3. Quantifying the business impact of a cyber security threat event is a very difficult task bordering on the impossible. Estimating the probability of its occurrence is even harder because of the evolving technological advances and new ways in which breaches can occur. Cyber security has always been considered as a tactical response to threats – either a security breach occurred or it did not. Thinking about what is the business impact of the risk of a threat occurring requires putting on a different thinking cap. Currently the majority thinking is that if a cybersecurity breach does not occur then it is not a risk to be addressed on priority.
  4. A big challenge today is that the technically-oriented CISO’s office understands the need for preventing security attacks but not how to express the ramifications of those attacks in business terms. Security experts understand and articulate that if, for example, a vulnerability in the network or an application is not patched up, there could be a threat of theft of database or network downtime. However, they are not able to put up in front of the Board or the CFO, a business-focused description like “setting up preventive measures will reduce the risk of exposure to the customer database, which if exposed will cost an estimated “x” amount of money in lost business, expenses and litigation” or “critical enterprise wide applications hacked through social engineering techniques have to be monitored as close to real-time to identify the attacker and the employee/s involved to prevent the risk of loss of financial results that could swing the stock market adversely by x%”.
  5. The above subjective assessment is only a starting point and can have many holes pointed in it. It is not straight forward like financial transactions that have honed the metrics for calculations – every cybersecurity breach is different, unprecedented and unpredictable with ever-changing technology.
  6. Many vendors offer their scorecards and applications that promise nice and jazzy scorecards. But behind all that there are tons of work to be done for ensuring meaningful data – identifying risk factors, classifying and documenting all the assets and feed it into one of theses systems.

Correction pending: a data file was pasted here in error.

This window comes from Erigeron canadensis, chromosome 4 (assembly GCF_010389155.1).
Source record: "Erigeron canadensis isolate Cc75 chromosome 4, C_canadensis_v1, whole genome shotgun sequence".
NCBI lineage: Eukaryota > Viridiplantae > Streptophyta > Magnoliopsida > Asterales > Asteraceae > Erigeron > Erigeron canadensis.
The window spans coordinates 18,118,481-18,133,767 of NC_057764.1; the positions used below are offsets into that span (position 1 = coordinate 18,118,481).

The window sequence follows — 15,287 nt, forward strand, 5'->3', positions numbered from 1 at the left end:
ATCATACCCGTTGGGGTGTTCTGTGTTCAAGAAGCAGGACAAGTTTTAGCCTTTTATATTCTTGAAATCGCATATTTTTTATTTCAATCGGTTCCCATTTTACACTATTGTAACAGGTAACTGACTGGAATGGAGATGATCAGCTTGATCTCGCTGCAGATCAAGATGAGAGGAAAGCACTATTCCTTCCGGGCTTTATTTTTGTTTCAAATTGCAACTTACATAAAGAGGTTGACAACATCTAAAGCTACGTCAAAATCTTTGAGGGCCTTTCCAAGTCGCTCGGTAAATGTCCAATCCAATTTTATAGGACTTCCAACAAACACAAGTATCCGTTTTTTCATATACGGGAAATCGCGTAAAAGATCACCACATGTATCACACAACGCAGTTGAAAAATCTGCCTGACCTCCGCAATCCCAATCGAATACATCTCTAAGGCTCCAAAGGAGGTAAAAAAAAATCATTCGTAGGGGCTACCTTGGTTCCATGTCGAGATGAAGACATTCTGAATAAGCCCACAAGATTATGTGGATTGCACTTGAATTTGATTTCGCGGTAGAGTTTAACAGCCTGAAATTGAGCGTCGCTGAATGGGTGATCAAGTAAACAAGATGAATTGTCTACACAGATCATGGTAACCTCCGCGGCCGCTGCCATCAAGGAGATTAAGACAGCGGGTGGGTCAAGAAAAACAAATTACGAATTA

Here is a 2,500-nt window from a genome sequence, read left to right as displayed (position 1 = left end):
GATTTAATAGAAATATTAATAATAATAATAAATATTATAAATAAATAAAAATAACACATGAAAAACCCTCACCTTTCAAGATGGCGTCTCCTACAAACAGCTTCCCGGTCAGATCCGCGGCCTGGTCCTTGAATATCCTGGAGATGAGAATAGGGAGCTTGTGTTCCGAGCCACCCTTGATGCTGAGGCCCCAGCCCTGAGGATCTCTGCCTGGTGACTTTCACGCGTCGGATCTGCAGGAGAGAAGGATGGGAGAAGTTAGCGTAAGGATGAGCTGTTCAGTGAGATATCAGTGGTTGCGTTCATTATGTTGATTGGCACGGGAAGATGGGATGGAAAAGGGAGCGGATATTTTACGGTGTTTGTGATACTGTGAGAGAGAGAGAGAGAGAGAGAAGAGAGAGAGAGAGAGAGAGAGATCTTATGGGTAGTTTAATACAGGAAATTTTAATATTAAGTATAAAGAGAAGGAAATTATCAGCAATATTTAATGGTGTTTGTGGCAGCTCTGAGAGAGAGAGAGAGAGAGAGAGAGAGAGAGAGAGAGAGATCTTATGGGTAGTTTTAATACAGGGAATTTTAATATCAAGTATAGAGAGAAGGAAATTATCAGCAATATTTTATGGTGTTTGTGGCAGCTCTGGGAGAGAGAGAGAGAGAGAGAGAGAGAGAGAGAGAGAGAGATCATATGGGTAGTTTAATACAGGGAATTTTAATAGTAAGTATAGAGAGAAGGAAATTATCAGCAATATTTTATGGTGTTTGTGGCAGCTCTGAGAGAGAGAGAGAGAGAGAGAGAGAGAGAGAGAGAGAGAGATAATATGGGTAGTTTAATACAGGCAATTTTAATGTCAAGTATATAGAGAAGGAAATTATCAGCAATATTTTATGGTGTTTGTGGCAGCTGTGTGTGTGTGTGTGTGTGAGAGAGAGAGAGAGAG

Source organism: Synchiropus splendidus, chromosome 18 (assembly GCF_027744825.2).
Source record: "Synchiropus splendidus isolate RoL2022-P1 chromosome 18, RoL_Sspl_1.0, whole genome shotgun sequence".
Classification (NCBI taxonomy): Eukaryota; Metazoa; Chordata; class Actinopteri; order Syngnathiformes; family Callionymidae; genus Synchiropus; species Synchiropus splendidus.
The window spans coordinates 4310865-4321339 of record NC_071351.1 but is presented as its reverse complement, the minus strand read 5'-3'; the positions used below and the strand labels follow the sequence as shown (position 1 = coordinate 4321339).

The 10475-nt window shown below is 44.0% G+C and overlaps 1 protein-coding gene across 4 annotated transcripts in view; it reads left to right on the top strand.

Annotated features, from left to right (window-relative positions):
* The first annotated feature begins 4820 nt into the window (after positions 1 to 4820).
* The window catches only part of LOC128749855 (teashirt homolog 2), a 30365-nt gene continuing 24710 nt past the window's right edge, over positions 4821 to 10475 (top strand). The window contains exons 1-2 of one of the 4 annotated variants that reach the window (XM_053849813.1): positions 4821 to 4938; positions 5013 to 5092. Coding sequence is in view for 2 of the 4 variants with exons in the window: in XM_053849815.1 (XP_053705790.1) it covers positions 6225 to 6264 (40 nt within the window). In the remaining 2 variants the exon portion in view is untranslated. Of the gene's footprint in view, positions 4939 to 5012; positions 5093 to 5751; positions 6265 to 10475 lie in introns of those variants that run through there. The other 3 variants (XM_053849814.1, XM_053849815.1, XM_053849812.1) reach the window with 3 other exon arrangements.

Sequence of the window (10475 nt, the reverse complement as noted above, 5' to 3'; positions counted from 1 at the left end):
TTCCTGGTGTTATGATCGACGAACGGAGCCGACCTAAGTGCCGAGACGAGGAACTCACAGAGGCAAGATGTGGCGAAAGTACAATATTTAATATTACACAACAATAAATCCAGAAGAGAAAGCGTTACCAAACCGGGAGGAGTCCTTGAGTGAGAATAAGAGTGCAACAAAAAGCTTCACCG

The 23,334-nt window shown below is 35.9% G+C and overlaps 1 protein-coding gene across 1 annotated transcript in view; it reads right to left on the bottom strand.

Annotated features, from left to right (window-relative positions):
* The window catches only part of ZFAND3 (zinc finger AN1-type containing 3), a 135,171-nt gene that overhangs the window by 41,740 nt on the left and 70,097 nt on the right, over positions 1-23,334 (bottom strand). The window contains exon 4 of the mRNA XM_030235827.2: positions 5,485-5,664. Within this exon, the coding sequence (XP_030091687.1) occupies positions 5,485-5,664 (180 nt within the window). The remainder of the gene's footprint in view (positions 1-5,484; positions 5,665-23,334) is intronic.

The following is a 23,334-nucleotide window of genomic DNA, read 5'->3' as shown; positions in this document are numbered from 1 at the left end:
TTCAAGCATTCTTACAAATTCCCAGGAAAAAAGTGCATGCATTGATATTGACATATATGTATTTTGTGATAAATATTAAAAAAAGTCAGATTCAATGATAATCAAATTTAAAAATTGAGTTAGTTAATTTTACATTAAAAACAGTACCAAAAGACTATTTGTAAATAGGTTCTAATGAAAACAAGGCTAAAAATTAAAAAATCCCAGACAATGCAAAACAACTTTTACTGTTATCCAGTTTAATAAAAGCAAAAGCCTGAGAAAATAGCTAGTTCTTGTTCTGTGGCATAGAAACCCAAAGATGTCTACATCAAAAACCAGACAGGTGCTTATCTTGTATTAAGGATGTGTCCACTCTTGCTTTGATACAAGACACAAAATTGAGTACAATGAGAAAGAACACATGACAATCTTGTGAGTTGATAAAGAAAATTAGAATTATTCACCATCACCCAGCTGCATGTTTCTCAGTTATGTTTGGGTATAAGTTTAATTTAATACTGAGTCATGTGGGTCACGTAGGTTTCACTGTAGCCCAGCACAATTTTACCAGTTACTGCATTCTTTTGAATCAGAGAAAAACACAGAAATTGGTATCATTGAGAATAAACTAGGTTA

Make a start in addressing the challenges

  1. Ensure that you present the importance of cyber security to the Board level executives, not by scary stories that happened recently at a different organization, but by articulating clearly the specific business objective that would be impacted if a particular threat is not addressed to mitigate or lower the risk, how this would be done and what would be the cost of mitigation. This would bring about clarity to both IT and business on why the budget needs sanction.
  2. Bring your IT team resources on the same page on understanding the context in which risk management has to be aligned at the enterprise level.
  3. Make sure everyone understands the various terms like threats, vulnerabilities and how risks can be rated or calculated – whether subjectively at first and then gradually move up the ladder to more complex metrics to quantify the same.
  4. Invest time in making and checking an inventory of all system and IT resources and document them for risk and control assessment plans. Make sure that acquired or merged organizations are included in the overall landscape assessment.
  5. Do not just focus on the “perimeter” risks (such as firewalls, sniffers, etc.) – there are already a host of tools that address these well at the technical level.
  6. Make sure to look at vulnerabilities in internal home-grown applications, legacy systems, ERP applications, user access controls, physical access controls to server rooms, etc. Addressing potential insider threats is equally important as identifying and preventing external attacks.
  7. Various logs streaming in from applications and audit logs carry a lot of information on activities and their patterns. Look out for tools and solutions that can help you collate and analyse them as close to real-time in a meaningful human readable form, so that actions can be taken.
  8. Performing what-if scenarios for possible breaches, use of artificial intelligence and machine learning algorithms applied on various log databases can help a lot in reporting and prevention, but it still requires human interpretation to make decisions.